Louise Thomas lives and works in Berlin and will be teaching our Imagined Landscapes course on October 11th-13th, 2017
Q. You were brought up in London and studied at Falmouth and now live in Berlin, do you feel that the landscapes of these places have influenced your work?
I have moved a lot; living in London and Paris briefly before settling in Berlin. I am interested in the layers of history within the landscape not so much what appears on the surface. Berlin and Penwith are both rich in history. and it’s the kind of permeable urban landscape you can really get involved with.
Q. What brought you to work in a way that juxtaposes landscape, architecture and memory to create such amazing dream-scapes?
Once I find a subject that draws me in I will go to great lengths to understand it and furthermore how I can explore aspects of that subject in painting. To get to this understanding I look at literature, archive material, museum records, specific walking routes, films I have made of abandoned architecture and personal accounts. I perform extensive research and careful study of the subject matter; building a pool of research to work from in my studio. For example in 2015 I became interested in the high frequency of ships wrecking around the peninsula of Cornwall, UK. After some reading I found I was interested in the circumstances of a small selection of shipwreck disasters on the Land’s End peninsula. In order to deepen my understanding I walked sections of the
coastline where the events took place alongside studying shipping registers and archive photographic material in Morrab library in Penzance. These activities provided me with unique historic artefacts relating to certain ships.
Q. Which artists have influenced your work?
I am a big fan of Mamma Anderson, Graham Sutherland and Ben Nicholson
Q. Can you tell us a bit about your painting process?
After a period of careful research I will start to construct models, paintings and collages using the
resources I have gathered. I usually end up with a series of stage sets to play out scenarios. The models can be in clay, paper, plaster and site-specific materials like natural pigments and minerals. The collages are assembled from archive photographic documents, oil paintings on paper I have made and then dissected scraps of paper. From this point on the work usually develops into something quite playful as I mix up the historical elements with mythical or magical elements. This has in the past involved the following processes in my studio; flooding models of existing spaces, rebuilding models, restoration of ship wrecks from personal accounts and shipping registers and imagining existing structures one thousand years from now using architectural plans.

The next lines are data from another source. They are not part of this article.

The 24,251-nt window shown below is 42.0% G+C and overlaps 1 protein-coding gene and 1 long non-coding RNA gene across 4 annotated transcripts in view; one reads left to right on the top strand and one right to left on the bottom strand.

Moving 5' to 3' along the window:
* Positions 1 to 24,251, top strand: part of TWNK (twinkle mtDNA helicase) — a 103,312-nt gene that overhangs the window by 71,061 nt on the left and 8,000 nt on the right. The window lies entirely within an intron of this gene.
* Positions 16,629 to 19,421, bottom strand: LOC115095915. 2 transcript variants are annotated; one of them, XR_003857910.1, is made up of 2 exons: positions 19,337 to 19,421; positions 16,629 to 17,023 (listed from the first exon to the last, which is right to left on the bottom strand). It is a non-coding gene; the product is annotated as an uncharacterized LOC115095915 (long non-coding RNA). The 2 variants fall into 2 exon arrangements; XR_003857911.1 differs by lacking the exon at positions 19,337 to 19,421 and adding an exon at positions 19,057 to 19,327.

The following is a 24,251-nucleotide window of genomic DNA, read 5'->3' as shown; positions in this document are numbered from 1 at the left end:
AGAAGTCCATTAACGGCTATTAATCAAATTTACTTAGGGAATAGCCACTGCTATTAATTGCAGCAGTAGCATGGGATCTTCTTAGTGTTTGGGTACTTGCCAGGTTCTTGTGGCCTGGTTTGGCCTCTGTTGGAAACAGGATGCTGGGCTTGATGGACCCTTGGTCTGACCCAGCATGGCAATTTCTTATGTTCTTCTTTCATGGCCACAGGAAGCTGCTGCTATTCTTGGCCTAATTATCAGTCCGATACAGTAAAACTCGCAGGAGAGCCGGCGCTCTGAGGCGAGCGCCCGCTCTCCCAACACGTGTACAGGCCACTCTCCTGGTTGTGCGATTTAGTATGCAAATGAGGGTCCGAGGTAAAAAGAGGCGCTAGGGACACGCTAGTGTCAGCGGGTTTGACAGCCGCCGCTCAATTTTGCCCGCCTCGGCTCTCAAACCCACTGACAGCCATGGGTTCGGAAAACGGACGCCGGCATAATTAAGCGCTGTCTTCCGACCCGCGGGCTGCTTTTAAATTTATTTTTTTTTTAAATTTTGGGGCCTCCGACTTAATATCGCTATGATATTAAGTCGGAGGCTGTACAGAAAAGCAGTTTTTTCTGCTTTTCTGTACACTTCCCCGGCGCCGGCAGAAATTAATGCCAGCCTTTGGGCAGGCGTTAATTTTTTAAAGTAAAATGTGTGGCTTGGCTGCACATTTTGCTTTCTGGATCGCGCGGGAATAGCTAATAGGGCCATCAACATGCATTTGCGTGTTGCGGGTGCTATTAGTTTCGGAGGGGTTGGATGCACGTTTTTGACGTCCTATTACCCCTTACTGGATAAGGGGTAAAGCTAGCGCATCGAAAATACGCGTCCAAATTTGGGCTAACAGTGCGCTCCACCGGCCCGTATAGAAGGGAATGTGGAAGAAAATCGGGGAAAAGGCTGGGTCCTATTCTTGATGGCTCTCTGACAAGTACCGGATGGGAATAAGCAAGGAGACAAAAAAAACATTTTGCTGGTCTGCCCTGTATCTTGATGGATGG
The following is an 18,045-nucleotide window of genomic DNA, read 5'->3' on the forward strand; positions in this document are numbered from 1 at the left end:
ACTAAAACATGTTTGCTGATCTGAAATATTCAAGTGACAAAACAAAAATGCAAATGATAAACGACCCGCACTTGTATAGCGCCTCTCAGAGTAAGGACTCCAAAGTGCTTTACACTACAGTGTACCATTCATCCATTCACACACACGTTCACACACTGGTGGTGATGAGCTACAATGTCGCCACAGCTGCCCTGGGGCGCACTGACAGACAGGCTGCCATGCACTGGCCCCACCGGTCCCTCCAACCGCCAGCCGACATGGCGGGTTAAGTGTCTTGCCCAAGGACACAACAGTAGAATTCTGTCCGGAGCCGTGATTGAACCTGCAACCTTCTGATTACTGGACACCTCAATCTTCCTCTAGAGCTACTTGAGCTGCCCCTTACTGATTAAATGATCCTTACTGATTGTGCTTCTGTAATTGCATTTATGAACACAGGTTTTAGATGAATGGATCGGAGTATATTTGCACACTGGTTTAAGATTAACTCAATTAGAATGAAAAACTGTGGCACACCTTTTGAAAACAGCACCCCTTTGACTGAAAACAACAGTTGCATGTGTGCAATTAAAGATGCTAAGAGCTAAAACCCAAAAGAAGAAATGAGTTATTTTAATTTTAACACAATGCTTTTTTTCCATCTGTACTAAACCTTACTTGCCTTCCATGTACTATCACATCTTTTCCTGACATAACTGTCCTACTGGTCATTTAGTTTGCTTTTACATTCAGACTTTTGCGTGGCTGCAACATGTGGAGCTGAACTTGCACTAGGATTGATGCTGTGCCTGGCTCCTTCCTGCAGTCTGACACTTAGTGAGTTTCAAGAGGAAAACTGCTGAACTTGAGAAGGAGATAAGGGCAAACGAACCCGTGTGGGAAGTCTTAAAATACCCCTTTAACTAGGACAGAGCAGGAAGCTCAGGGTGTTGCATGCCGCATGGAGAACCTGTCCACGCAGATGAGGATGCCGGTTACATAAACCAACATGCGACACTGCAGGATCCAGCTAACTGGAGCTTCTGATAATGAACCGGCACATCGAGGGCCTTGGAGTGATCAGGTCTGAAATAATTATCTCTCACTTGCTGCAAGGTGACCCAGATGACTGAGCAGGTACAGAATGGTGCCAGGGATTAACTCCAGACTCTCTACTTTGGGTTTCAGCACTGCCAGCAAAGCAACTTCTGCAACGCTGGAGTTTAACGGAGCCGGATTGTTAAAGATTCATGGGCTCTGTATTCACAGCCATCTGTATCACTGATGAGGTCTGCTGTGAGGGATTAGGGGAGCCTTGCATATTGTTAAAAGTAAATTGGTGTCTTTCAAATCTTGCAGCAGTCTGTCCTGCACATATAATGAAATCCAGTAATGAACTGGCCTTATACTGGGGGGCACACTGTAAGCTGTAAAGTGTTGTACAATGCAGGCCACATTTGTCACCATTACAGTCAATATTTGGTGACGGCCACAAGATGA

Q. As a guest tutor on our Mentoring and Defining Practice courses you are not new to Newlyn School of Art however the new ‘Imagined Landscapes’ three-day course is your first short course for the School; what processes and materials can students expect to use on the course?
A broad range of materials and unique colours made by the students with pigments and binders as well as a wide range of commercial colours to fully flex out and experiment with building unique compositions. Immersion in landscape, materials and techniques. I will be sharing processes that help me realise final pieces.
Q. The course looks really very exciting can you tell us more about what our students can expect to learn?
I will be sharing my working process and helping students to look at ways of generating ways of working with steps towards paintings using collage and working on different types of paper that they will be able to build on and really kick start exciting studio work. Students will have access to see my current progress while I start a new body of work on a painting residency in Cornwall. We will look at learning balanced self-critique.
Q. Is the course open to all levels of previous experience?
Yes all levels welcome. We will find our starting points in the imagery students bring in landscapes and memories. I will guide you through simple but effective mark marking techniques to produce physical work and a broad range of preparatory works to reach a final piece. So yes; everyone can try this. We won’t be testing skills or forcing representational work. The course will allow students to harness their individual mark marking skills and compose works that are exciting, contemporary and vibrant.
Questions by Sasha Garfit
Find out more about the Imagined Landscapes course